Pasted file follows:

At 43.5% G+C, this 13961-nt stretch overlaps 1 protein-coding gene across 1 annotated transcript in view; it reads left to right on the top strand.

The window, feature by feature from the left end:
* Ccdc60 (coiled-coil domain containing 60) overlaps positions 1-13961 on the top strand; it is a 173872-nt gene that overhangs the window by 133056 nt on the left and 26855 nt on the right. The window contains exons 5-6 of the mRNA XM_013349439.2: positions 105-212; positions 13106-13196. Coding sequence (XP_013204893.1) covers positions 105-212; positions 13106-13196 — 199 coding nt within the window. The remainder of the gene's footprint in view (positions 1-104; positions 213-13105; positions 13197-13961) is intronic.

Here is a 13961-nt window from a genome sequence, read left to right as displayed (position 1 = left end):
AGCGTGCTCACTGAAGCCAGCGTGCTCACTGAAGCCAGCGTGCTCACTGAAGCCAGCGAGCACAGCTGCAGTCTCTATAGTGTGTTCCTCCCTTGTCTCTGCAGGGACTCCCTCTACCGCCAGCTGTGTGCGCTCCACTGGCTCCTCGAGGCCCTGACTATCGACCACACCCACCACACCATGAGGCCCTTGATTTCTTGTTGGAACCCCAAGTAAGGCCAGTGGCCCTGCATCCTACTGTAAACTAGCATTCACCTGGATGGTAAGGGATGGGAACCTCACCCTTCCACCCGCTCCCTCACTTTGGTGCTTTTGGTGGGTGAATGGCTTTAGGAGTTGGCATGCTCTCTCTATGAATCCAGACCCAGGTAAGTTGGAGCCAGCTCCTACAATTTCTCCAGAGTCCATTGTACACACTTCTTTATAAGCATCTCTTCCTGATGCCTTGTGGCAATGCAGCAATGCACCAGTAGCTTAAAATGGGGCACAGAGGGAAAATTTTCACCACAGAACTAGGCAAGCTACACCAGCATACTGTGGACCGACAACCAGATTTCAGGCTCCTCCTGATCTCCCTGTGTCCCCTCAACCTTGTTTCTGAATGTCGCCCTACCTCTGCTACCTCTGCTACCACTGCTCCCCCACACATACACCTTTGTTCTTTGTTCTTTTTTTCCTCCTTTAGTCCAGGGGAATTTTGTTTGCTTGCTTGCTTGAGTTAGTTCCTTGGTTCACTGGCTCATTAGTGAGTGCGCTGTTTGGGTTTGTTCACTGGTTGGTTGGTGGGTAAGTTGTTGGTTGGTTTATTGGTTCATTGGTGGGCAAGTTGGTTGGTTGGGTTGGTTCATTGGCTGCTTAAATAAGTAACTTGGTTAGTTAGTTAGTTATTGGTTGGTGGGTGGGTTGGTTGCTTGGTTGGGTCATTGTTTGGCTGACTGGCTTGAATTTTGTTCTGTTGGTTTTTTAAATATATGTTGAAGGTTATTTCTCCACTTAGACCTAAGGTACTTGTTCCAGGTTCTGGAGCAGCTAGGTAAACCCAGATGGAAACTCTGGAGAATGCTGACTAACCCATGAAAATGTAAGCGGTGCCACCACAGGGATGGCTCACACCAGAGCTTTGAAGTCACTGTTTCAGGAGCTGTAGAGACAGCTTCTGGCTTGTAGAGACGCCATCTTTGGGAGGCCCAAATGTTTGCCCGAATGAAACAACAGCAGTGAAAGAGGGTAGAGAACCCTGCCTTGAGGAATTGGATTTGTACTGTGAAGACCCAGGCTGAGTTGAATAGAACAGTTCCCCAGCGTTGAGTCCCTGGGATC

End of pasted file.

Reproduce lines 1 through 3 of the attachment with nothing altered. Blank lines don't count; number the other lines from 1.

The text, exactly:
At 43.5% G+C, this 13961-nt stretch overlaps 1 protein-coding gene across 1 annotated transcript in view; it reads left to right on the top strand.

The window, feature by feature from the left end:
* Ccdc60 (coiled-coil domain containing 60) overlaps positions 1-13961 on the top strand; it is a 173872-nt gene that overhangs the window by 133056 nt on the left and 26855 nt on the right. The window contains exons 5-6 of the mRNA XM_013349439.2: positions 105-212; positions 13106-13196. Coding sequence (XP_013204893.1) covers positions 105-212; positions 13106-13196 — 199 coding nt within the window. The remainder of the gene's footprint in view (positions 1-104; positions 213-13105; positions 13197-13961) is intronic.